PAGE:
A person with a suspected pancreatic cancer should be referred to a gastroenterologist, oncologist or hepatopancreaticobiliary (HPB) surgeon who is a member of the multidisciplinary team at one of the 17 specialist centres for pancreatic cancer surgery1.
All specialists listed on Canrefer are members of a multidisciplinary team.
What is cancer of the pancreas?
Pancreatic cancer starts in the cells of the pancreas. This is a small organ that produces hormones and enzymes. These enzymes help to digest food.
What tests are needed?
Common tests used to diagnose pancreatic cancer include:
- physical examination
- blood tests
- imaging - ultrasound, CT scan and/or MRI scan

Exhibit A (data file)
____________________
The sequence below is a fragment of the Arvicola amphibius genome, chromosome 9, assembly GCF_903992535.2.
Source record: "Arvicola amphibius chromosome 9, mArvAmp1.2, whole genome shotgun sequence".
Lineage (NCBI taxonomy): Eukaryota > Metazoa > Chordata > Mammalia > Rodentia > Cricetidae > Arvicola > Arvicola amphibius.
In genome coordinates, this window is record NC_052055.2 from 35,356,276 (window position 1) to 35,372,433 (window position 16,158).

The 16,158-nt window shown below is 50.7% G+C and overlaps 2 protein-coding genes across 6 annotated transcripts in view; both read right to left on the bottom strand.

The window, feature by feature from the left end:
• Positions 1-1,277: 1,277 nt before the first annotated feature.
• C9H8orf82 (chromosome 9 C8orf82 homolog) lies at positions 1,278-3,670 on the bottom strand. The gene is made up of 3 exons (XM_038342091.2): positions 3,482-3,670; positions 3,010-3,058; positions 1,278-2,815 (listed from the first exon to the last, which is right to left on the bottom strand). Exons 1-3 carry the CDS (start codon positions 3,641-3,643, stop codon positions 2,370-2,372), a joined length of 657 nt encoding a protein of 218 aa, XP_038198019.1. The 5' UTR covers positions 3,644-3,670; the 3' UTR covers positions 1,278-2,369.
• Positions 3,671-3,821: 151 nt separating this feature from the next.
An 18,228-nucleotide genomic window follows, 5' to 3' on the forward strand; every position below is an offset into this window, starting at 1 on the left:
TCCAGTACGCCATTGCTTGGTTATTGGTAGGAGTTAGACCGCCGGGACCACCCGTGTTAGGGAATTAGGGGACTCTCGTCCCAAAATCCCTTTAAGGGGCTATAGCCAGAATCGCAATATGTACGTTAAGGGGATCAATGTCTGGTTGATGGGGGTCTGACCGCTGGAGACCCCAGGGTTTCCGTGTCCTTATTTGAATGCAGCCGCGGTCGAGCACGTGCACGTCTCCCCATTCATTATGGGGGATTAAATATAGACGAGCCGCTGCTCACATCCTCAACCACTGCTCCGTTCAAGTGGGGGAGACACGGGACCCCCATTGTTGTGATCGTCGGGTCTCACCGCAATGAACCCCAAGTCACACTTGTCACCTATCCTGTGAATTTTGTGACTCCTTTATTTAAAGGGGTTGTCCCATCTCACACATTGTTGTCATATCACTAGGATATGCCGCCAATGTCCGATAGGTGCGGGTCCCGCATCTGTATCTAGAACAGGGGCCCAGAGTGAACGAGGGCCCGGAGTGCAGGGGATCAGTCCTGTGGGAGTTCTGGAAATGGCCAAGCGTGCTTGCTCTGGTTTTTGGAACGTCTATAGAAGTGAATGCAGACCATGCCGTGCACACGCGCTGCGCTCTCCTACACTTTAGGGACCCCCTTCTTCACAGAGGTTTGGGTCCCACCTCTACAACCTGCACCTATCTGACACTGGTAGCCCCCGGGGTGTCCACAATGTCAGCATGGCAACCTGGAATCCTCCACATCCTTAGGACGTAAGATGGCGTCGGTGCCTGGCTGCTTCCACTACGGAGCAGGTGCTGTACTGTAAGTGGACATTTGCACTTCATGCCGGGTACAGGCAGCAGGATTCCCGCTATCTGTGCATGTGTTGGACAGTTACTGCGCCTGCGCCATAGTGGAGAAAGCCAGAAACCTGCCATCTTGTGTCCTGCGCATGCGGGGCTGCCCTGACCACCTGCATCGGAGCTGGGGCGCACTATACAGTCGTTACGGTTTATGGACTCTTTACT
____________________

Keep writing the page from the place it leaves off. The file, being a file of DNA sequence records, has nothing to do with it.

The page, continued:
What treatment options are there?
Treatment for pancreatic cancer may include one or more of the following:
Pancreatic cancer surgery is very complex. It requires a special team of health care professionals with a lot of experience doing this type of surgery. Research shows that it is better to have complex surgery at hospitals that do a lot of this type of surgery. Patients have fewer complications, less risk of early death, and better overall survival.
Patients who need surgery for pancreatic cancer should have this at one of the hospitals on the list below, which meet the minimum suggested annual caseload for pancreatic cancer surgery.1
Specialist centres for pancreatic cancer surgery:
Patients may need to travel to have surgery at a specialist centre for pancreatic surgery. The local health district will have an arrangement in place for this. Patients may still be able to have other parts of their treatment, such as chemotherapy and radiotherapy, closer to home. This should be discussed with the treating specialist.
How common is pancreatic cancer in NSW?
Pancreatic cancer was diagnosed in:
Data Source: Annual NSW cancer incidence and mortality dataset, 2014 (sourced from the Cancer Institute NSW)